This afternoon I checked my email at school and was delighted to find a message from a former student. Here's what she wrote:

Given where I currently work (right by your school) and what today’s date is, I’m reminded of exactly where I was 11 years ago today. I was in your classroom along with the other students, completely unaware of what was going. I remember all of us were worried because somehow we were hearing rumors ( I say somehow because in '01, none of us had iPhones or Blackberrys), and I also recall the announcements telling us to take cover until we eventually were taken to the gym. But, what I remember most is how you tried to keep us calm by simply reading aloud to us in the darkness of our classroom, sitting under our tables. I remember that and as an adult now I can’t even imagine how stressful a situation that must have been for you, but even so, your priority was to make sure we all stayed calm. I hope the students you’re teaching today realize the significance of what today is, and know that about a decade ago the kids sitting in their seats were having a very different type of school day that would change them forever.

It was an unforgettable day, but even though I am in the same classroom doing the same job, many of the students I teach now were not even born then. They honor this day with us as they have been taught to do, but not from any sense of personal loss.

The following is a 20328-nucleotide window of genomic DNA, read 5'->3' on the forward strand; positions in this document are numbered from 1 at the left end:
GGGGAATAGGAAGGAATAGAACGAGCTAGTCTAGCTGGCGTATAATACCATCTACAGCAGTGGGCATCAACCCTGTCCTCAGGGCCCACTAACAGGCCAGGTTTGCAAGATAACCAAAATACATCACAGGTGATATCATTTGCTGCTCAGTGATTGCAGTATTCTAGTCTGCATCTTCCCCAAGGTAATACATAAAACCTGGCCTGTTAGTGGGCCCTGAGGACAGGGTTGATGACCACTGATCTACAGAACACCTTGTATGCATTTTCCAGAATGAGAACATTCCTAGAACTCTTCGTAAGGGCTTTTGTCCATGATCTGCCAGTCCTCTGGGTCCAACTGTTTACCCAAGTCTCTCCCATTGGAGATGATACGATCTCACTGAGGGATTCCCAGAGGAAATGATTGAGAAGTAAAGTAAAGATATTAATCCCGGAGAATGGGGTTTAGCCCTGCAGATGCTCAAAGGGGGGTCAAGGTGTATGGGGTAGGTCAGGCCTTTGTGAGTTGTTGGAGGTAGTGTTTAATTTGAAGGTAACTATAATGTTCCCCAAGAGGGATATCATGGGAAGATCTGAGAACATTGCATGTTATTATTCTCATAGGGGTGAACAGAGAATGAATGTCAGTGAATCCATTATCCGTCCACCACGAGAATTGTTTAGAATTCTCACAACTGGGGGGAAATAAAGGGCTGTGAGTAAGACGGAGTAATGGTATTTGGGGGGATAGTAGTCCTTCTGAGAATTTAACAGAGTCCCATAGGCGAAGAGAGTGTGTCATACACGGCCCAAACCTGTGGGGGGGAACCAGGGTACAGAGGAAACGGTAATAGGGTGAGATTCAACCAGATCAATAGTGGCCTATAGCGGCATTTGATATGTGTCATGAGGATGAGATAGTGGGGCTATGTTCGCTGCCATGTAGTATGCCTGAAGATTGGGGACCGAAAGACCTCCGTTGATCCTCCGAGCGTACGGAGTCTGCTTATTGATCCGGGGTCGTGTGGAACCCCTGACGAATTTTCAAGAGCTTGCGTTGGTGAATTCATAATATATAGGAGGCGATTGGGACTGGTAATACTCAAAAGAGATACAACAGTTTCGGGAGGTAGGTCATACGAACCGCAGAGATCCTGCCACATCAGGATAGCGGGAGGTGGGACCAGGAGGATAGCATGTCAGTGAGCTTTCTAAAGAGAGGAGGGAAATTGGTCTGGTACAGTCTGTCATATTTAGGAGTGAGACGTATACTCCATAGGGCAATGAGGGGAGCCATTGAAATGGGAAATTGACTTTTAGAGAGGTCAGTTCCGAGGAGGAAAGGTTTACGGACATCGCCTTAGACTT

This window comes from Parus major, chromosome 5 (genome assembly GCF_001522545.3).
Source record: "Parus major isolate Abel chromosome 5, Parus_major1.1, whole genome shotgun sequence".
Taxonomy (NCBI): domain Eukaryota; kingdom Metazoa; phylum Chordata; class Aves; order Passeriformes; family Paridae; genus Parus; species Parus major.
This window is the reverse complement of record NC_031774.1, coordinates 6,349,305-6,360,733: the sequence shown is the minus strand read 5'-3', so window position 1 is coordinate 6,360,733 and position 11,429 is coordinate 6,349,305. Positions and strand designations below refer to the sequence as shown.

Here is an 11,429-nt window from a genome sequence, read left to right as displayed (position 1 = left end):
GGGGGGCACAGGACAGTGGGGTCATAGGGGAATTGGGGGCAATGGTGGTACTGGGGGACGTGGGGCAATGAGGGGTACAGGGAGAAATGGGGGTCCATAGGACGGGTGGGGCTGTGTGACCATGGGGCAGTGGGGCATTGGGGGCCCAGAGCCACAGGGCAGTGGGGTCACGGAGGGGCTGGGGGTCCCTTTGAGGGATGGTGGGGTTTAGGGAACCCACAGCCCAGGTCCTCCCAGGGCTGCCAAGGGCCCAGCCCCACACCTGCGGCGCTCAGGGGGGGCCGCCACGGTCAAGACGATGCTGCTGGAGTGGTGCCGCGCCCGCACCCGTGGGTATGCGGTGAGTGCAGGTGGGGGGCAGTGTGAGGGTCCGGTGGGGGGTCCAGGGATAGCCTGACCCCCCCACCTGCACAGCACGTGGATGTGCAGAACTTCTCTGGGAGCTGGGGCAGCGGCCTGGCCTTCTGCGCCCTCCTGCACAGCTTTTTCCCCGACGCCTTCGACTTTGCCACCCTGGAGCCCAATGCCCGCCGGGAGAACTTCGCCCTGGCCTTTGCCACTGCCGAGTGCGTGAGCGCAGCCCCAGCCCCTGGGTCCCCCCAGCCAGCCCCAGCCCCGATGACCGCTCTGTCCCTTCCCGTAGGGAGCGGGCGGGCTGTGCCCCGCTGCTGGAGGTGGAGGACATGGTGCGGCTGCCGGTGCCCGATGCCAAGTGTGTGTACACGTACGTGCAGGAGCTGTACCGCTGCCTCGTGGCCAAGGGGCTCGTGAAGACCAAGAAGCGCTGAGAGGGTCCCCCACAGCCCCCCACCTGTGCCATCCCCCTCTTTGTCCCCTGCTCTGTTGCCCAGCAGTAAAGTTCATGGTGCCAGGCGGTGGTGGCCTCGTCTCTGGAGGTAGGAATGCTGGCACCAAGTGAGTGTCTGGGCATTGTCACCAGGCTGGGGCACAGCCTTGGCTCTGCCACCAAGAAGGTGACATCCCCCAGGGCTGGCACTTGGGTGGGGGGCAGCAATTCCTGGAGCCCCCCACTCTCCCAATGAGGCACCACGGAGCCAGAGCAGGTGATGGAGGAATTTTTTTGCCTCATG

They remind us all that life goes on, and that is why I teach.

Monday, September 10, 2012

The Rabbit Test

When I was a kid, a popular punch line on some of the silly sitcom re-runs we loved to watch was, "The rabbit died." Upon hearing the sentence, the studio audience would roar with laughter at the recognition that somewhere a pregnancy test was administered, and the resulting death of the lab rabbit meant that the woman was expecting... or not. Rabbits die under other circumstances sometimes, and that was the joke.

Today you can pee on a stick and get the same diagnostic results, and I'm sure rabbits everywhere are super-relieved, but back then I never gave those rabbits who died a second thought-- they may as well have been paper strips thrown in the trash once they had served their purpose.

Over the past week, Heidi has been caring for our neighbor's pet rabbit. A rescue bunny, Oliver had a room of his own, and, despite his understandably ornery disposition, was well-loved. Yesterday when she went to check on him, Heidi found Oliver lying still in his crate, a pet-sitter's nightmare and so not funny.

I guess it's different when you know the rabbit.